Jim Newton

Columnist

Jim Newton is editor at large of the Los Angeles Times and writes a weekly column for the Op-Ed page on the policy and politics of Southern California. 

Newton came to the Los Angeles Times in 1989, having previously worked as a reporter for the Atlanta Journal-Constitution and as a clerk at the New York Times, where he served as columnist James Reston's assistant from 1985-86. He is a graduate of Dartmouth College and the recipient of numerous local and national awards. He was part of the Los Angeles Times' coverage of the Los Angeles riots in 1992 and the earthquake of 1994, both of which were awarded Pulitzer Prizes to the staff. 

Newton also is the author of two critically acclaimed, best-selling biographies, "Justice for All: Earl Warren and the Nation He Made," and "Eisenhower: The White House Years."

Recent Articles

  • A journalist's recipe for fixing L.A.
    A journalist's recipe for fixing L.A.

    Efforts to improve local government and the services it provides have come and gone over the 22 years I have covered Los Angeles for this newspaper. Some have been successful: The Christopher Commission reset the accountability systems at the LAPD, and two charter reform commissions joined...

  • Drones and the LAPD
    Drones and the LAPD

    A narrow debate over the LAPD's proposed, limited use of a pair of unmanned aircraft — popularly known as drones — is prompting a broader community conversation about the tension between technology and privacy in a city where police have not always traversed that boundary well.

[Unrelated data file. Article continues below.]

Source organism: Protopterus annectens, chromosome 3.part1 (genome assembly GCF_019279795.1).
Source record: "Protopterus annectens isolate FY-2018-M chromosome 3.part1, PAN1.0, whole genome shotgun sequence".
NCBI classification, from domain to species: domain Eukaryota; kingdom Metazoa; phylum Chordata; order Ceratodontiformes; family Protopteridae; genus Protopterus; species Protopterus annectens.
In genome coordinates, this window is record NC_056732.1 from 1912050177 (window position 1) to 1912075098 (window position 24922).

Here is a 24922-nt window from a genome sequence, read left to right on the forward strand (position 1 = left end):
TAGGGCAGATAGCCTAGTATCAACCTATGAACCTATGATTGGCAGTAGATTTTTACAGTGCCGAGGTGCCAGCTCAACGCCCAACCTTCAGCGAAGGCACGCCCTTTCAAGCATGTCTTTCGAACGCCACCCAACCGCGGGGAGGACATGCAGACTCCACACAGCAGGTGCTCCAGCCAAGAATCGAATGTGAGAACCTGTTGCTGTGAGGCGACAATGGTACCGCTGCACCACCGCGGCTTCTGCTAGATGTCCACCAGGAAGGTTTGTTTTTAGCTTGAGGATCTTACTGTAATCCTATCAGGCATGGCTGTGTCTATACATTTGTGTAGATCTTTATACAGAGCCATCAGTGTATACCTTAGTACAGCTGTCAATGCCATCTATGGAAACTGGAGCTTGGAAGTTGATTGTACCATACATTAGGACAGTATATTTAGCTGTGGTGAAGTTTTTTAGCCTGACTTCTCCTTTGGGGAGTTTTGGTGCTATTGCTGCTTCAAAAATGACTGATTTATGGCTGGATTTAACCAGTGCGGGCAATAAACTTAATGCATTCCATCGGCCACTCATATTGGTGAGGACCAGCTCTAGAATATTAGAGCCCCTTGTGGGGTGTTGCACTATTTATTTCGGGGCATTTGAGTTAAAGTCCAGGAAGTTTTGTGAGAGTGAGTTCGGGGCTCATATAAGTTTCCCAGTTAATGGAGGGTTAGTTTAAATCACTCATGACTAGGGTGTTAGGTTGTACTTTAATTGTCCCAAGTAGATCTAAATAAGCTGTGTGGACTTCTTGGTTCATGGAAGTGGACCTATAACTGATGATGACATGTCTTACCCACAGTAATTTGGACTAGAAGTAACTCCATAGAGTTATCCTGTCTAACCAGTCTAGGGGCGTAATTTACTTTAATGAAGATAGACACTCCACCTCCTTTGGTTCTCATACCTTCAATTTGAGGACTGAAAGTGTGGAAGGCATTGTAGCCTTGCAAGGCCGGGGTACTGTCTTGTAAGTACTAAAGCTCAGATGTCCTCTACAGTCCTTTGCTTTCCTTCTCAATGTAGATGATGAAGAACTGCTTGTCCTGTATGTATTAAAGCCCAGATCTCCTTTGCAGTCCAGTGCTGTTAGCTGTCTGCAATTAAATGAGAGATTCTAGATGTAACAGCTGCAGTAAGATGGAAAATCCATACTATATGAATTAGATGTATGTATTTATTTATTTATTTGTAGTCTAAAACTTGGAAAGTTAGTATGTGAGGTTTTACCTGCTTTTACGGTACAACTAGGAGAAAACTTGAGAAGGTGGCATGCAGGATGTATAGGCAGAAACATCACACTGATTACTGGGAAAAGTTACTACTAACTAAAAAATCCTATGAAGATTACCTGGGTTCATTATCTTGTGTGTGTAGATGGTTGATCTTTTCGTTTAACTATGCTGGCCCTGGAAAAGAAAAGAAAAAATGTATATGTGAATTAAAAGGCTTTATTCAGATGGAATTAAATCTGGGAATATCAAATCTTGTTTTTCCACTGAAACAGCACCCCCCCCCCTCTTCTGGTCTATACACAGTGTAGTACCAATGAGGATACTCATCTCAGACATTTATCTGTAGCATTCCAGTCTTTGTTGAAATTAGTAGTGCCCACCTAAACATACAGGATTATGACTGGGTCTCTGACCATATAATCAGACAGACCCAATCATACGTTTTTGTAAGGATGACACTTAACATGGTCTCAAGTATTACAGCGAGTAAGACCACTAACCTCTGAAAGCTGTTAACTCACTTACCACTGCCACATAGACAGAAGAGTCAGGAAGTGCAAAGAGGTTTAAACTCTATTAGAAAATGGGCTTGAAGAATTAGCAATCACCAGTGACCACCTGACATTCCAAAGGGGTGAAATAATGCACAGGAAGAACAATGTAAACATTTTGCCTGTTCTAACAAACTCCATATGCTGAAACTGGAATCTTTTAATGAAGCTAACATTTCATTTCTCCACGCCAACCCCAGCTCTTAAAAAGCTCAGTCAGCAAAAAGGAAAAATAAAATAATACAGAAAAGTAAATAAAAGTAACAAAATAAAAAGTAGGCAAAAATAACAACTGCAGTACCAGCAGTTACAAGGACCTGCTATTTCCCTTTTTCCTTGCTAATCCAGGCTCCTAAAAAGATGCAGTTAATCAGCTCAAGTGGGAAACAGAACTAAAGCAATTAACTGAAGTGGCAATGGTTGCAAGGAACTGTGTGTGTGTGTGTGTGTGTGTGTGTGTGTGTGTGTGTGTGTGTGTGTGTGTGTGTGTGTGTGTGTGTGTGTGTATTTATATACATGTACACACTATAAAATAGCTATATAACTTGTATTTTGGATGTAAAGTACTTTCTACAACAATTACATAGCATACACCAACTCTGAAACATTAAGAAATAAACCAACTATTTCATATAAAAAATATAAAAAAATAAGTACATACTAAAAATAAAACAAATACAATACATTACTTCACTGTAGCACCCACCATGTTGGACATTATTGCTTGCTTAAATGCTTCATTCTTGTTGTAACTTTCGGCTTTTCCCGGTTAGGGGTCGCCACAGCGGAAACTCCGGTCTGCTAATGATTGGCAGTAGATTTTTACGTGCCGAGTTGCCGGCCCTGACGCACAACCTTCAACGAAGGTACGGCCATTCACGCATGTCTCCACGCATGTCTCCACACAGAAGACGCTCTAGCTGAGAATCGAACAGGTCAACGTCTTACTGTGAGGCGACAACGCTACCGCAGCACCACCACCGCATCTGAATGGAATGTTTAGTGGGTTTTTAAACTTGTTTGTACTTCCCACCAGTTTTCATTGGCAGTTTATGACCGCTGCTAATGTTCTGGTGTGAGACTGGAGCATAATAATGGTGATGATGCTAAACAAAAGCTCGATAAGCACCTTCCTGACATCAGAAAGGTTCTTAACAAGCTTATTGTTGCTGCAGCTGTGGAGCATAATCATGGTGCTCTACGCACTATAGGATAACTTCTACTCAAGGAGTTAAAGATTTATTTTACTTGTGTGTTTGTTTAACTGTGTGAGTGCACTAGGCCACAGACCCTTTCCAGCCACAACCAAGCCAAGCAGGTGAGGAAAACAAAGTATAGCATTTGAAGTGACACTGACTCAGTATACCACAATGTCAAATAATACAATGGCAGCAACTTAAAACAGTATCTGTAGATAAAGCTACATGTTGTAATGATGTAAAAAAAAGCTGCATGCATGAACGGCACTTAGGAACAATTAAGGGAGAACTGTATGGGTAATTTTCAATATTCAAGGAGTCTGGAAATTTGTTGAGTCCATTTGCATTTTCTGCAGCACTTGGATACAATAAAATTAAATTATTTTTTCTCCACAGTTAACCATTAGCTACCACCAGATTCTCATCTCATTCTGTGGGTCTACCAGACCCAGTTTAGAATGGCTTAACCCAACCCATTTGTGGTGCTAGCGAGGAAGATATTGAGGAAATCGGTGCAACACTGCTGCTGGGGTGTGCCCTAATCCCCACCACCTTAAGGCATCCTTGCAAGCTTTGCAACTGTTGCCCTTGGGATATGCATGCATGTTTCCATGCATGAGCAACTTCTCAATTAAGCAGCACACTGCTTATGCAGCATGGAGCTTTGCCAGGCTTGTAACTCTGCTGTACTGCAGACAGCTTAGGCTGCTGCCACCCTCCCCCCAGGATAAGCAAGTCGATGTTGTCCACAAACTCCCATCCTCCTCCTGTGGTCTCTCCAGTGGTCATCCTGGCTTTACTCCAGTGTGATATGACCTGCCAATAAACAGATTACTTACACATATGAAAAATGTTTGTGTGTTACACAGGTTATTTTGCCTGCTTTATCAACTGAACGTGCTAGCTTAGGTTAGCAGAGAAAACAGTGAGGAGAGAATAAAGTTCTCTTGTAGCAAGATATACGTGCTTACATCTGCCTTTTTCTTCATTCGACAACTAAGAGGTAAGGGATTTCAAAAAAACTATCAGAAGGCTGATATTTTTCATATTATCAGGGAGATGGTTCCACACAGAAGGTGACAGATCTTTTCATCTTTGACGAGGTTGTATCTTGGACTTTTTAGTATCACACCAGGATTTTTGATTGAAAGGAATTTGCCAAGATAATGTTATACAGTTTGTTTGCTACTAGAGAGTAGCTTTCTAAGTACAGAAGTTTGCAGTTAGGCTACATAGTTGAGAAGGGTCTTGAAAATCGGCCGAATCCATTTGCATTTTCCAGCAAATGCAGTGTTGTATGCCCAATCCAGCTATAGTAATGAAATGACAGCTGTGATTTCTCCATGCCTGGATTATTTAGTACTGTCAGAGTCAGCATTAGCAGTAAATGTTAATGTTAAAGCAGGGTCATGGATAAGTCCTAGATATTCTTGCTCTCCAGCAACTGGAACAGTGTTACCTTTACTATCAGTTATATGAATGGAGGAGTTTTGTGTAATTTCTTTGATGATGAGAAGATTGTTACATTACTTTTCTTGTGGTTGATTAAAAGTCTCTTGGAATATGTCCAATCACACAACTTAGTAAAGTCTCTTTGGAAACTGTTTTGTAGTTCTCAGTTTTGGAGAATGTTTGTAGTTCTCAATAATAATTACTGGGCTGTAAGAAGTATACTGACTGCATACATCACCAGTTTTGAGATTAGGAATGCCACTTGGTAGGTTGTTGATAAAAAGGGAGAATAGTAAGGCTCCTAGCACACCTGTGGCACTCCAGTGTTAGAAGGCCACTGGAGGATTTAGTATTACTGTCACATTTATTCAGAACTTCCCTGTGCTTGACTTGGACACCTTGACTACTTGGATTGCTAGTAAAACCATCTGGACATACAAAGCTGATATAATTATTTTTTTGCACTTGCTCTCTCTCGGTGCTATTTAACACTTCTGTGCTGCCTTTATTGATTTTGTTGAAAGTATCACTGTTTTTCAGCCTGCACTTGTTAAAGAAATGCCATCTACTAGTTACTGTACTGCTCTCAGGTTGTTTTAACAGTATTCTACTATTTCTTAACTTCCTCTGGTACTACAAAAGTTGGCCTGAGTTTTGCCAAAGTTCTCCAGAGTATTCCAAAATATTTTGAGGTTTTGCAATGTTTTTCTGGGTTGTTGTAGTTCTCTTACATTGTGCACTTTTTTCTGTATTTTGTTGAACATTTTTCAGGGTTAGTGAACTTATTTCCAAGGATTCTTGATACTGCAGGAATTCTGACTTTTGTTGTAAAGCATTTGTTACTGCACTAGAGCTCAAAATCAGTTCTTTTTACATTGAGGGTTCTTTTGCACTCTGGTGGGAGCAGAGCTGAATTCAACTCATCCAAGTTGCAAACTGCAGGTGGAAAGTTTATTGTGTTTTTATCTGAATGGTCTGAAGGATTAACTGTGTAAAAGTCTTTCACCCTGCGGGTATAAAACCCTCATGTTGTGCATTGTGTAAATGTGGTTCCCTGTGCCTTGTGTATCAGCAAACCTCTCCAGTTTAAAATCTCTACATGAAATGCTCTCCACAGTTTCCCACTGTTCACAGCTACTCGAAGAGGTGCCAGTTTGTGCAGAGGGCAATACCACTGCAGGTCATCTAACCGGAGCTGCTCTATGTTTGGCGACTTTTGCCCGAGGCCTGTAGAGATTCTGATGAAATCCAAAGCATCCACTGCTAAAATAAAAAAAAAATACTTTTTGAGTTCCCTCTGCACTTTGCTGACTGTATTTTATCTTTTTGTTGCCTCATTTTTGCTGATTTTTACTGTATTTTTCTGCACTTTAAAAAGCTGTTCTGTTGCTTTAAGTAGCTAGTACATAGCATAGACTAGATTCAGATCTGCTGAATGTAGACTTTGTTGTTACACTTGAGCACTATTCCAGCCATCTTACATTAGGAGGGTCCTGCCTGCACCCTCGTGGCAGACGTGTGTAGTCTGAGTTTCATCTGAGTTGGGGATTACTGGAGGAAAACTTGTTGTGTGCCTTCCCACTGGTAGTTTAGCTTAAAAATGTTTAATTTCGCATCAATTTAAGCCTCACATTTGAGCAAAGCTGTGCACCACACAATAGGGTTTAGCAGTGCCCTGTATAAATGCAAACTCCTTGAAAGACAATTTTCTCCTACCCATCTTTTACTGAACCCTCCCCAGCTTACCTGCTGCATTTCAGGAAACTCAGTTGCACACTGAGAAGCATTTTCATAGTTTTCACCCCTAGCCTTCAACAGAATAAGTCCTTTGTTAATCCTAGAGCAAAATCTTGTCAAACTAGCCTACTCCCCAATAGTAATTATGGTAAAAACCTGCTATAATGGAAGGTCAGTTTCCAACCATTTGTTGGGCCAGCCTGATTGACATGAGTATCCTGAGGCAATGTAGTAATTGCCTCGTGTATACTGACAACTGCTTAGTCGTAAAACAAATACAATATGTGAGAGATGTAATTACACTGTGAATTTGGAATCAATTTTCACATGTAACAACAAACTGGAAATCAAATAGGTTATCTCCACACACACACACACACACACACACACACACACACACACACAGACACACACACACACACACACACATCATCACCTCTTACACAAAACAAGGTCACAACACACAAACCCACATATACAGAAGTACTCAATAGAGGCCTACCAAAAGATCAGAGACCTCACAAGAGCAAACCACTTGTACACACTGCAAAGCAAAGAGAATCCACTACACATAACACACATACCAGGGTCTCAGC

• Thanks to the election, big opportunities arise for L.A.
    Thanks to the election, big opportunities arise for L.A.

    In the aftermath of last week's elections, most commentary naturally focused on the changing balance in the U.S. Senate. But the effect of that shift on the lives of most people is likely to be negligible: A body where a minority of Republicans could thwart progress now becomes a body where a...

  • Gridlock in Congress? Act locally
    Gridlock in Congress? Act locally

    The voters casting ballots in Tuesday's election will disagree on many things. But on one thing, at least, Americans are in agreement: They're frustrated with gridlock.

  • A mighty big spender illustrates campaign finance problems
    A mighty big spender illustrates campaign finance problems

    Anyone who closely follows American politics runs the risk of becoming inured to the role that money plays in the process. Even before the Supreme Court's infamous —and somewhat misunderstood — ruling in Citizens United, the amount of money in elections was soaring, breaking records...

  • No winners in this MTA train wreck
    No winners in this MTA train wreck

    It's hard to find winners in the meltdown that occurred last week at the Metropolitan Transportation Authority. A Japanese rail car manufacturing company trying to build a plant in Palmdale announced it was tired of fighting a union-supported environmental challenge and instead would build...

  • Can the California GOP craft a winning campaign strategy?
    Can the California GOP craft a winning campaign strategy?

    As California's Republican Party contemplates its way out of the political wilderness, most of the public debate has focused on questions of ideology: Can social conservatives stomach moderation on issues such as abortion or gay marriage in exchange for election victories?

  • Mayor Garcetti's 'back to basics' approach is working
    Mayor Garcetti's 'back to basics' approach is working

    There was a little snickering when Mayor Eric Garcetti framed his ambition as getting Los Angeles government “back to basics.” It seemed to some — including me — that this approach, while important, also allowed him to duck larger challenges of leadership in favor of...

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